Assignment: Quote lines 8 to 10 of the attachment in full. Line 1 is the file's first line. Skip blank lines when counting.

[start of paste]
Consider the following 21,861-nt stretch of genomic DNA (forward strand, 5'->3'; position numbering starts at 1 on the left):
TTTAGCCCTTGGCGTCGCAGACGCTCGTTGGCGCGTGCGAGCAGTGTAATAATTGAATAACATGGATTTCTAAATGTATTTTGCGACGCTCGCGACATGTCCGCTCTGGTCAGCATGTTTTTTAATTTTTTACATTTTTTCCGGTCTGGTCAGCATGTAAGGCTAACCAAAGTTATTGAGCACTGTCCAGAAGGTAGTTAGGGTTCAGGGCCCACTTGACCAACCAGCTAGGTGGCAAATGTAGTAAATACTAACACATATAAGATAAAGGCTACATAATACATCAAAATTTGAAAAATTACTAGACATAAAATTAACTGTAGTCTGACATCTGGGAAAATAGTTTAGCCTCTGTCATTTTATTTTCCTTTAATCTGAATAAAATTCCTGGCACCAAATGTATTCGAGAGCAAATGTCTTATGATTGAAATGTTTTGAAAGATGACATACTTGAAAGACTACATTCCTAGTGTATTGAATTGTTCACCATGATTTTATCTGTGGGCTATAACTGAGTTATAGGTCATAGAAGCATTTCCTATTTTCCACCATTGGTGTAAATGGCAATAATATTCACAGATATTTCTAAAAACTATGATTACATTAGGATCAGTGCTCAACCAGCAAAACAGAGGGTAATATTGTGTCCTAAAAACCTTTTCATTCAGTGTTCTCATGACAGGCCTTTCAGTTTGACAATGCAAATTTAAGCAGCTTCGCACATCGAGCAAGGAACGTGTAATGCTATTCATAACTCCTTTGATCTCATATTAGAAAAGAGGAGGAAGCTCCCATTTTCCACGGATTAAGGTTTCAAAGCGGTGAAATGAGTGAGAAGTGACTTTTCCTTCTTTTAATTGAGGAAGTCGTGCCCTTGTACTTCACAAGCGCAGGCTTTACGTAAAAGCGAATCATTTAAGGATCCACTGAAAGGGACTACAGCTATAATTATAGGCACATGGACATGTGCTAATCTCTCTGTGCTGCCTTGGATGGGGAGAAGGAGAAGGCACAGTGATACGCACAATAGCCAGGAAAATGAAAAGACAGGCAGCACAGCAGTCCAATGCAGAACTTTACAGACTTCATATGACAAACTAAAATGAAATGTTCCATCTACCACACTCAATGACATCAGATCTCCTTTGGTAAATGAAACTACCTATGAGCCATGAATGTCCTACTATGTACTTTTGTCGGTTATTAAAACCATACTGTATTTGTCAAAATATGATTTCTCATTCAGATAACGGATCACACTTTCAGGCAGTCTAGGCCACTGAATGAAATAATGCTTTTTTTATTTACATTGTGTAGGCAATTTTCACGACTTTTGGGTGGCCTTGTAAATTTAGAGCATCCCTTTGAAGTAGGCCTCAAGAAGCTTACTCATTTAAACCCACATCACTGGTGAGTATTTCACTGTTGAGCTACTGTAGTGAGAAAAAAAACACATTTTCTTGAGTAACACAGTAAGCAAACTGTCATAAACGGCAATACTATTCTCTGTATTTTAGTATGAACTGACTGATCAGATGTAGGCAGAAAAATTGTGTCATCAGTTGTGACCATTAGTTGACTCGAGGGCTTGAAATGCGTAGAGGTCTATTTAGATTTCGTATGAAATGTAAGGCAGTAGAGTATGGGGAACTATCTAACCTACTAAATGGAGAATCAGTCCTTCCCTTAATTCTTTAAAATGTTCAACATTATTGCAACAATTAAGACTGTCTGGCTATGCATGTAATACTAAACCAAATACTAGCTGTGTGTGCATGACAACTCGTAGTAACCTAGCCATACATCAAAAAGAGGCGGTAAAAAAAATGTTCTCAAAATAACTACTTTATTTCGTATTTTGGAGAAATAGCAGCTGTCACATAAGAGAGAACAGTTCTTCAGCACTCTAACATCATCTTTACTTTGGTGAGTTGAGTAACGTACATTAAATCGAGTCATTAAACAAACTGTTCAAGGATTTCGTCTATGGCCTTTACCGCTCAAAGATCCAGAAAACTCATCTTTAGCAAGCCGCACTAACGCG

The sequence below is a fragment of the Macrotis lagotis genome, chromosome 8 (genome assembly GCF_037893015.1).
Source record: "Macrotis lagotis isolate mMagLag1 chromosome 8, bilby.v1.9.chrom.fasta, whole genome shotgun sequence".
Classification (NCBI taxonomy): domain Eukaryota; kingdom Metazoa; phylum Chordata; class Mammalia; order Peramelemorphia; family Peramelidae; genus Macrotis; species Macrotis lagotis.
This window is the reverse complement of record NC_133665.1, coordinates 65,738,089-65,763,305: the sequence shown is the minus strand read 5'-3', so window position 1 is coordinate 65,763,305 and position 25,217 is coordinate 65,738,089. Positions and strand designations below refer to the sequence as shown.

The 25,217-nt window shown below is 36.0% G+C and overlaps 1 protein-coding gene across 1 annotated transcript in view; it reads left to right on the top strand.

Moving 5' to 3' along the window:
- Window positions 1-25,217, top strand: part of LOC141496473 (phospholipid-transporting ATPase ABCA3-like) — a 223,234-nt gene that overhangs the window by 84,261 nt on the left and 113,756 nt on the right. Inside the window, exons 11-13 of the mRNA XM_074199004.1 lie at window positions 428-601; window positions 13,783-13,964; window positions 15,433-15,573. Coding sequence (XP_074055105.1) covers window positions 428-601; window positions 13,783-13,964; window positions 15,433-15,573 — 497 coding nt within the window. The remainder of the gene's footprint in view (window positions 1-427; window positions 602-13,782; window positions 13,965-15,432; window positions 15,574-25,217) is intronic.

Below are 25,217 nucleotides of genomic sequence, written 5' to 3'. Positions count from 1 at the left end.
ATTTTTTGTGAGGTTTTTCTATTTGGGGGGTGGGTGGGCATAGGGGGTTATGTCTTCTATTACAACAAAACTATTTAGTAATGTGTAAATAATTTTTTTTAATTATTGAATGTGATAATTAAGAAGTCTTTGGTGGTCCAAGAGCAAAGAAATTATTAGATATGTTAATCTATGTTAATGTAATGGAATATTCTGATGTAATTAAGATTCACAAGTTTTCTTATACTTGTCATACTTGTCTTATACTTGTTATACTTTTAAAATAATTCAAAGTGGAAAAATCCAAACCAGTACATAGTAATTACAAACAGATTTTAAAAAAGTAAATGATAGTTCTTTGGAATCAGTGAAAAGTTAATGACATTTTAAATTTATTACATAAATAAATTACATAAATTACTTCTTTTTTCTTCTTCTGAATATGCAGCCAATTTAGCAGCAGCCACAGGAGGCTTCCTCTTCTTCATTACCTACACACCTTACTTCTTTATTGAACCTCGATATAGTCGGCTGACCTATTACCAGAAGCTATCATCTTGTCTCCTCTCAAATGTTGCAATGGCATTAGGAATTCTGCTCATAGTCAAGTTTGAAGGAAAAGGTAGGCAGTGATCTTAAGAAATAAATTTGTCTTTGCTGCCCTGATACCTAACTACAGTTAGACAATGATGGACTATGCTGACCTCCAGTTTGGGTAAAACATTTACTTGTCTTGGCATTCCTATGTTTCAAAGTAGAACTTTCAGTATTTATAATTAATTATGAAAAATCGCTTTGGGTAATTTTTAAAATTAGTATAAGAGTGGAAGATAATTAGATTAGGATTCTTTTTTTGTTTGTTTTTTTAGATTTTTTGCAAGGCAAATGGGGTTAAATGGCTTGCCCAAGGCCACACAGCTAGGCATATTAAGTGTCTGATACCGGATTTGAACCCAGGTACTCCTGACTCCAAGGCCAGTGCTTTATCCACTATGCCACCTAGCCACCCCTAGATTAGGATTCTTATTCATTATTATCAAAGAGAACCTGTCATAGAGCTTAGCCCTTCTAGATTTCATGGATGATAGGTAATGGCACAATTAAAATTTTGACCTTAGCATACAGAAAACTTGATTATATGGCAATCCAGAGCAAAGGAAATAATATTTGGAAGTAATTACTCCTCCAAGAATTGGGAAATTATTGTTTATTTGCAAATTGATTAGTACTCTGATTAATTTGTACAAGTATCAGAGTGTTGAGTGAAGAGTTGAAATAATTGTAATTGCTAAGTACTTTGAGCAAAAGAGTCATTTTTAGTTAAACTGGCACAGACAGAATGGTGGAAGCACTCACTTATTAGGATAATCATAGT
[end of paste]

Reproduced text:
Moving 5' to 3' along the window:
- Window positions 1-25,217, top strand: part of LOC141496473 (phospholipid-transporting ATPase ABCA3-like) — a 223,234-nt gene that overhangs the window by 84,261 nt on the left and 113,756 nt on the right. Inside the window, exons 11-13 of the mRNA XM_074199004.1 lie at window positions 428-601; window positions 13,783-13,964; window positions 15,433-15,573. Coding sequence (XP_074055105.1) covers window positions 428-601; window positions 13,783-13,964; window positions 15,433-15,573 — 497 coding nt within the window. The remainder of the gene's footprint in view (window positions 1-427; window positions 602-13,782; window positions 13,965-15,432; window positions 15,574-25,217) is intronic.

Below are 25,217 nucleotides of genomic sequence, written 5' to 3'. Positions count from 1 at the left end.